PM10 and PM2.5 fine particles led to the premature deaths of 238,000 people in EU countries in 2020, an increase over 2019.
Brazil is facing its worst drought in 90 years, and it’s clear who the culprit is
Brazil is in the throes of one of the worst droughts of the past century. Deforestation – and those who allow it – take the lion’s share of the blame.
Something truly paradoxical is happening in Brazil. Agriculture is dying out to make space for agriculture. The need to constantly increase the amount of arable land has led deforestation rates to rise to an alarming level. Just think that the figure for May 2021 was 67 per cent higher than for that month in 2020.
Without trees, however, the land dries up. Without their ability to reduce the temperature and the amount of carbon dioxide in the atmosphere, the mercury column keeps on rising. Compromising the integrity of one of planet Earth’s most important biomes (a biome is an ecosystem characterised by a distinctive set of flora and fauna), the Amazon rainforest, means irreversibly altering the climate and the water cycle. And that explains it all: agriculture in Brazil is dying because there’s no more rain. Drought is withering all forms of life.
Current and future consequences of drought in Brazil
The citizens of the large South American country are facing the worst drought in the past ninety years. Rural states, especially São Paulo and Mato Grosso do Sul, have been the worst hit. The consequences reflect primarily on the citizens, who are forced to pay more and more expensive bills. Despite the fact that Brazil has reduced its dependence on hydropower from 90 to 65 per cent, resorting to using electricity from thermal energy plants is significantly more costly. There’s even a real risk of blackouts.
We’re facing the perfect storm.
Families have been asked to reduce their consumption of water and electricity, which is even having to be rationed. The recent rainy season was the driest of the past twenty years and water reserves are suffering greatly. The consequences of this can be clearly seen at the Iguazu Falls, the largest waterfall in the world, which, instead of flowing in all their usual glory, look like they’re dripping from a broken tap. It’s an upsetting sight.
Agriculture, Brazil’s strongest economic sector, has been brought to its knees. This risks severely compromising the recovery of a country that was already wracked by the Covid-19 pandemic, which caused over 500,000 deaths. Another worrying factor is the fast-approaching wildfire season, which usually starts in July. The fires, some of which are the result of arson, could lead to a particularly dramatic situation in the Amazon given the current conditions. “We’re facing the perfect storm,” warns Liana Anderson, a biologist at Brazil’s national centre for monitoring natural disasters. “The current situation will make it extremely difficult to keep the fires under control”.
Deforestation and desertification are two sides of the same coin
The alarm was sounded in May, and even president Jair Bolsonaro, notorious for having underplayed the danger of the pandemic, seemed to have taken the threat of drought in his country a lot more seriously. However, he has consistently failed to implement effective anti-deforestation measures, seeing the Amazon merely as an economic resource.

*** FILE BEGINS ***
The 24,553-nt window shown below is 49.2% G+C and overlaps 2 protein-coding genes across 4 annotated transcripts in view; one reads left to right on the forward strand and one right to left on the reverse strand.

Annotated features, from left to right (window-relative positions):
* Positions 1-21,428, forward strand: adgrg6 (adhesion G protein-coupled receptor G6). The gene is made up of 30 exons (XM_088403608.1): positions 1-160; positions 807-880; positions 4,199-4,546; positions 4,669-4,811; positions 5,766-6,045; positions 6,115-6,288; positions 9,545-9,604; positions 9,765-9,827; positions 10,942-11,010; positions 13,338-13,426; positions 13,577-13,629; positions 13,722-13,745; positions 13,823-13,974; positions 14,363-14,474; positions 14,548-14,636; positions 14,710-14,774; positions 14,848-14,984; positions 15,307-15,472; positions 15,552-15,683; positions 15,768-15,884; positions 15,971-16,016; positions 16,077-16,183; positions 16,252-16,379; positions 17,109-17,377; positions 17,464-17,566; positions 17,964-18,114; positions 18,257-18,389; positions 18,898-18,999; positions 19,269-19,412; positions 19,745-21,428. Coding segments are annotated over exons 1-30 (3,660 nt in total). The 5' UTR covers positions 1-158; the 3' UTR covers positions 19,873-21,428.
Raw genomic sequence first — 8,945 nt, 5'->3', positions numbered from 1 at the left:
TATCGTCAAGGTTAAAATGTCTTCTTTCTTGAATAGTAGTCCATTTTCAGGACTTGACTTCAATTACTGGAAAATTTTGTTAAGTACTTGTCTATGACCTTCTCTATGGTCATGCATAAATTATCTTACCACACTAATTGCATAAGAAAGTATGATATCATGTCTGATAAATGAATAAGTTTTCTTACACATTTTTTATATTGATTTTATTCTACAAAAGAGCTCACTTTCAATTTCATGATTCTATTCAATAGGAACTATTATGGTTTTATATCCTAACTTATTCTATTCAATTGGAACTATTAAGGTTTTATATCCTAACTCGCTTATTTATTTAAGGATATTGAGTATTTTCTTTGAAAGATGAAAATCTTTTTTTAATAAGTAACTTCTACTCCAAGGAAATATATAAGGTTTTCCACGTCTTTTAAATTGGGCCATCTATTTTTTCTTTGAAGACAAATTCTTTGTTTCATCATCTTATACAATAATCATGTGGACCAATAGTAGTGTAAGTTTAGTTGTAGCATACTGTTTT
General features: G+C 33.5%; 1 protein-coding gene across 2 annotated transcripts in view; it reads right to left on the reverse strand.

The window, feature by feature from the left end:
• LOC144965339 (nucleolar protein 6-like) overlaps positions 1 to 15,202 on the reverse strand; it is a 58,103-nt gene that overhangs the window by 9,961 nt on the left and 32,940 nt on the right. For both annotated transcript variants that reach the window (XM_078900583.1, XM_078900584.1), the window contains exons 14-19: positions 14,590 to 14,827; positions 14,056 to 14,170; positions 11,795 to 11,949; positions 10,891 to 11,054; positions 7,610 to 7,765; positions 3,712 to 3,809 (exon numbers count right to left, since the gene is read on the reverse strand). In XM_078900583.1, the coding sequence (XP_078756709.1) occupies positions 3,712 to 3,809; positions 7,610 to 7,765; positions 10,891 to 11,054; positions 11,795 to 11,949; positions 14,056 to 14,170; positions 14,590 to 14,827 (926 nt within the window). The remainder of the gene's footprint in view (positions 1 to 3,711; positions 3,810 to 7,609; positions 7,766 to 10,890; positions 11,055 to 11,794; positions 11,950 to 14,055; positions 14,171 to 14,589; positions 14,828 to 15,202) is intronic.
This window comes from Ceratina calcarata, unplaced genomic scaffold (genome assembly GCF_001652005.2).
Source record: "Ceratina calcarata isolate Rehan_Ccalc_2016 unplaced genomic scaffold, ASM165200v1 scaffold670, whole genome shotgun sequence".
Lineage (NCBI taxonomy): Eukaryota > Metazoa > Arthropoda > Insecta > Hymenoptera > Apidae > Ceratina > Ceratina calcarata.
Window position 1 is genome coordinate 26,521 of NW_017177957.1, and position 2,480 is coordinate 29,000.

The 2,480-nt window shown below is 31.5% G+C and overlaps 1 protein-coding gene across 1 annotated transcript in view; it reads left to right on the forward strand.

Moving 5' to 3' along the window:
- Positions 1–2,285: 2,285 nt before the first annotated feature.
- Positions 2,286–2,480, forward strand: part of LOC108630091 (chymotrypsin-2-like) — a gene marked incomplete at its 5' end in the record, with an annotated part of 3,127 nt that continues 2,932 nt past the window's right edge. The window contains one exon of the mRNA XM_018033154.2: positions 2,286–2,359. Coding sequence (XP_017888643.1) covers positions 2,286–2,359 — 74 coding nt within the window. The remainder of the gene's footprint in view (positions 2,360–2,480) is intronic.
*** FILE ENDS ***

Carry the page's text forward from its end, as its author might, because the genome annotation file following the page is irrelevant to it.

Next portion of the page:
“It’s been eight years since it rained as much as it should,” meteorologist Marcelo Seluchi explained to the New York Times. “It’s as if we were using a tank that never gets filled, and each year we use more water in the hope that things will get better. But, so far, this hasn’t been the case”.
Seluchi adds that phenomena like La Niña, combined with climate change and the destruction of green spaces, are causing all of this. The link between desertification and deforestation has also been confirmed by Greenpeace Brazil. Marcelo Laterman, a campaigner for the organisation, highlights the fact that the forest’s water recovery system plays a vital role in distributing rains throughout all of South America.
A study, carried out by Argemiro Leite-Filho, an environmental scientist at the Federal University of Minas Gerais, looked at the data for the period between 1999 and 2019. It found that a 10 per cent increase in the rate of deforestation in the Amazon leads yearly rainfall to decrease by 49 millimetres.
Furthermore, climate change has altered a cycle that scientists call the “flying river“, where huge quantities of water vapour from the Atlantic Ocean are carried through the atmosphere to other parts of South America. This process, climatologist José Marengo points out, is another reason why it rains less.
It is vitally important to raise awareness among farmers on these issues because many don’t believe that there’s a link between cutting down trees and the serious risk that their livelihoods are facing. Top-down solutions at the governmental level aren’t enough. Bolsonaro’s announcement of wanting to combat illegal deforestation, for example, has not been followed by any concrete actions besides the deployment of military personnel, who many believe to be unsuited to tackling the problem. A bottom-up approach, based around raising awareness among the people who use the land, could be much more valuable. Who better than farmers, whose families and livelihoods depend on the well-being of the land, is suited to become defenders of the forest? This might seem absurd, but it really isn’t. Sometimes simple solutions are the best way to tackle complex problems. Like saying no to felling a tree.
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